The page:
Homeowners Insurance offers protection for you and your home against many common perils like fire, theft, vandalism, wind damage, hail damage, water damage (non-flood), riots, and explosions. Home Insurance falls under the broad category of property and casualty insurance, not life and health insurance. It differs from other forms of personal property insurance like Condominium Insurance and Renters Insurance.
Homeowners policies are not designed to cover business or rental properties. If you are using your home for business, however, or are renting part of it out, you might want to consider carrying more liability coverage, since you have greater exposure to injuries on your property, and the lawsuits that follow them. Premiums are based on many factors, including the number of claims in your area (high crime areas usually cost more), your own claim history, the value of your home, the amount of your deductible, special factors (like pools and trampolines), your credit history, and any fire/theft safety measures you’ve taken or installed.
What Does Homeowners Insurance Cover?
A typical homeowners policy covers:
The dwelling/structure (including attached garage). Unattached structures (garages, tool sheds, swimming pools) may or may not be covered, depending on the policy.
Personal property, like furniture, clothing, and appliances, up to a certain predetermined limit. Most policies also cover theft or damage to personal property away from home.
Personal liability for accidents that occur on your property, or that are caused off your property by your family members or pets.
Temporary living expenses (loss of use) should you have to live elsewhere while your home is repaired.
Who Does Homeowners Insurance Cover?
The average homeowners insurance policycovers:
The owner/occupant of the dwelling.
An additional family or two roomers per one family (residence must not exceed four families).
The home must be used strictly as a residence (this does not include schools, offices, or studios).
Individuals with dwellings that are seasonal, secondary, or under construction (this excludes the construction of a new home).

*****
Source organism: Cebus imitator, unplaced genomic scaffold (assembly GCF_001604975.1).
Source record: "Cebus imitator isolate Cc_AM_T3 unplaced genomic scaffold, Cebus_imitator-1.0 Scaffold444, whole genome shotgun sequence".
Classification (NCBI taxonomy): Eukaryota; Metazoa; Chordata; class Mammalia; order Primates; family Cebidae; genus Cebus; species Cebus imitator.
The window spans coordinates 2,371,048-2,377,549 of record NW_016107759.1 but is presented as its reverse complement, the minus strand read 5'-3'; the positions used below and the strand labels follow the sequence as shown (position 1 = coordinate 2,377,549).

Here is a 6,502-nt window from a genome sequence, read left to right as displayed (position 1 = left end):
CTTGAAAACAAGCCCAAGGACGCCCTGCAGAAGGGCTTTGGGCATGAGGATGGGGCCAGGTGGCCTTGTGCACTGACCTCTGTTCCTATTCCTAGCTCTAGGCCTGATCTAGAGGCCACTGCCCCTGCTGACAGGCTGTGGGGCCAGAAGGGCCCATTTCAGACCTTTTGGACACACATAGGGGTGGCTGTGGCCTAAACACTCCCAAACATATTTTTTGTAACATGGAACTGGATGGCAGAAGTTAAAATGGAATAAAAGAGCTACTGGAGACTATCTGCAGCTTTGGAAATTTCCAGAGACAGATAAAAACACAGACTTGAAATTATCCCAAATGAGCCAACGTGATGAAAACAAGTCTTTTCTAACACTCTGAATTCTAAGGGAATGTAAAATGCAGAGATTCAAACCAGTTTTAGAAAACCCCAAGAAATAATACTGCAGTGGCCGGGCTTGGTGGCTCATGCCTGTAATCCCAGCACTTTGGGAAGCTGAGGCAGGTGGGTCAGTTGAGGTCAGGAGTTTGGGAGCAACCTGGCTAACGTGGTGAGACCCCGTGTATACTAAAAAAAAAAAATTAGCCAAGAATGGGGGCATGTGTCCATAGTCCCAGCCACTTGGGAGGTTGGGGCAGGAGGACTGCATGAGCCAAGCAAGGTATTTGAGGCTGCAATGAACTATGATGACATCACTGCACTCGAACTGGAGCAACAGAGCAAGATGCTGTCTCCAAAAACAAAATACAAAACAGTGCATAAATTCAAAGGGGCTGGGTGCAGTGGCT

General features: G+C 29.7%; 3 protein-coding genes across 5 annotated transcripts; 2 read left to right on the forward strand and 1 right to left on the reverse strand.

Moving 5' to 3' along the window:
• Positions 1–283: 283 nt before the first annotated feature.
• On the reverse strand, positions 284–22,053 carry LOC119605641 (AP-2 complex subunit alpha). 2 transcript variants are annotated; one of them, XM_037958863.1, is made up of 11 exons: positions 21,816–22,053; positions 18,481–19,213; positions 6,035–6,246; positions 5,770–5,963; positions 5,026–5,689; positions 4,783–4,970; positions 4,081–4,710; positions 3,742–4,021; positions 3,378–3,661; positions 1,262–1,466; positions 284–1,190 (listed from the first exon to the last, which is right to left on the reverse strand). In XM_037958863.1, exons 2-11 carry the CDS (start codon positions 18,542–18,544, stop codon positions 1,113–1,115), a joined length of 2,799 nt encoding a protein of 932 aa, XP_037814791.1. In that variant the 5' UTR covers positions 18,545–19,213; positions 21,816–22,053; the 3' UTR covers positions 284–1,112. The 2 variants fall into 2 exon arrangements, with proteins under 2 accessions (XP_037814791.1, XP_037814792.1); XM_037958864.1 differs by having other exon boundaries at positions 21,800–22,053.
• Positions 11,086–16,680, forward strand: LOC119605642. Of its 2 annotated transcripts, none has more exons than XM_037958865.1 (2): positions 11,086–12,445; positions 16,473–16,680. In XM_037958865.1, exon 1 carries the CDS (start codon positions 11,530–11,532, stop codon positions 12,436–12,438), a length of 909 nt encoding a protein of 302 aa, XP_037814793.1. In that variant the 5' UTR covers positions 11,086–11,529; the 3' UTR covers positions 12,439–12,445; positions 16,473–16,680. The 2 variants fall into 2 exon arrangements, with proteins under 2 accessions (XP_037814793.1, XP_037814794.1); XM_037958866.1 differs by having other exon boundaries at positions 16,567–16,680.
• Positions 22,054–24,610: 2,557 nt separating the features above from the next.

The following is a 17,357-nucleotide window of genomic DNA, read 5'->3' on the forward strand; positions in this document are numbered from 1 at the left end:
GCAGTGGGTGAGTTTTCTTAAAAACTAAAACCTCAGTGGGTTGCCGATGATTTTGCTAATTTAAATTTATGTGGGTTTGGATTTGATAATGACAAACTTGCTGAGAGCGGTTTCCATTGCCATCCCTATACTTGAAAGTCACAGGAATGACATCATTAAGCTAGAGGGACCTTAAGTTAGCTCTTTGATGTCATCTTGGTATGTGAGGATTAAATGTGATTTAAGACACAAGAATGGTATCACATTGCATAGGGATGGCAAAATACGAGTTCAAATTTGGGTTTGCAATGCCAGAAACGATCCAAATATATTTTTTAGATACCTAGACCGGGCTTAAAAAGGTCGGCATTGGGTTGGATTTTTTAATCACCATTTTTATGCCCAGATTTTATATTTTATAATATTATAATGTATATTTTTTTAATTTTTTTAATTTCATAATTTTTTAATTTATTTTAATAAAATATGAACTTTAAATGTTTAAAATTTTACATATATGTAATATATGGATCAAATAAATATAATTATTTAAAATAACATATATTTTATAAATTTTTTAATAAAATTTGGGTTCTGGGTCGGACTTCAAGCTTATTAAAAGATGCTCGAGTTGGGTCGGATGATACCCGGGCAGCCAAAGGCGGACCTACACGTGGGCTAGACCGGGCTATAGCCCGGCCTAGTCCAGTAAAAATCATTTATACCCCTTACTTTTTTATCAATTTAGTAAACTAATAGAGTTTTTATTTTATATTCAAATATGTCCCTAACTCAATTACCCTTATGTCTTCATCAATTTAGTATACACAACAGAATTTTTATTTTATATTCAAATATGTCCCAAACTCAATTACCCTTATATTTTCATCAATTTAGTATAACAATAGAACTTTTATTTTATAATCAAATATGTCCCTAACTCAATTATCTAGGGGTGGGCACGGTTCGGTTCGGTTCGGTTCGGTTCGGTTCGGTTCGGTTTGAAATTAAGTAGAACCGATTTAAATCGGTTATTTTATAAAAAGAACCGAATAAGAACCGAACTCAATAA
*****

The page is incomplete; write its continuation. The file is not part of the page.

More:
Most banks and lending institutions require proof of Homeowners Insurance before they’ll issue a mortgage. Home Insurance is such a basic form of insurance that it is recommended for all those who own homes, even those whose mortgages are paid in full.
Additional Homeowners Insurance Information
As stated above, banks and lending institutions usually require proof of Insurance before issuing a mortgage. The amount they require may only cover the structure itself, not your personal belongings, so consider their requirement a bare minimum.
You’ll have to decide if you want to insure for the actual cash value or the replacement cost of your home and possessions. If your television is five years old, it’ll cost a lot more to replace it than what it’s actual cash value. Replacement cost policies typically cost more.
Depending on your situation, you may want to purchase flood or earthquake insurance, as most standard homeowners policies don’t cover these disasters. You might also want an additional rider to cover especially valuable items like jewelry, antiques, stamp or coin collections, cameras, or electronic equipment.
It’s a good idea to keep receipts of all major purchases and an inventory of all your possessions (a hard copy list and pictures or videotape) in a safety deposit box. Be sure to record serial numbers and any other identifying information. This will help determine how much coverage you need, and will simplify the process if you ever have to make a claim.
Also, you should periodically review your homeowners insurance policy to account for inflation and for any additions, renovations, or upgrades you’ve made to your home.
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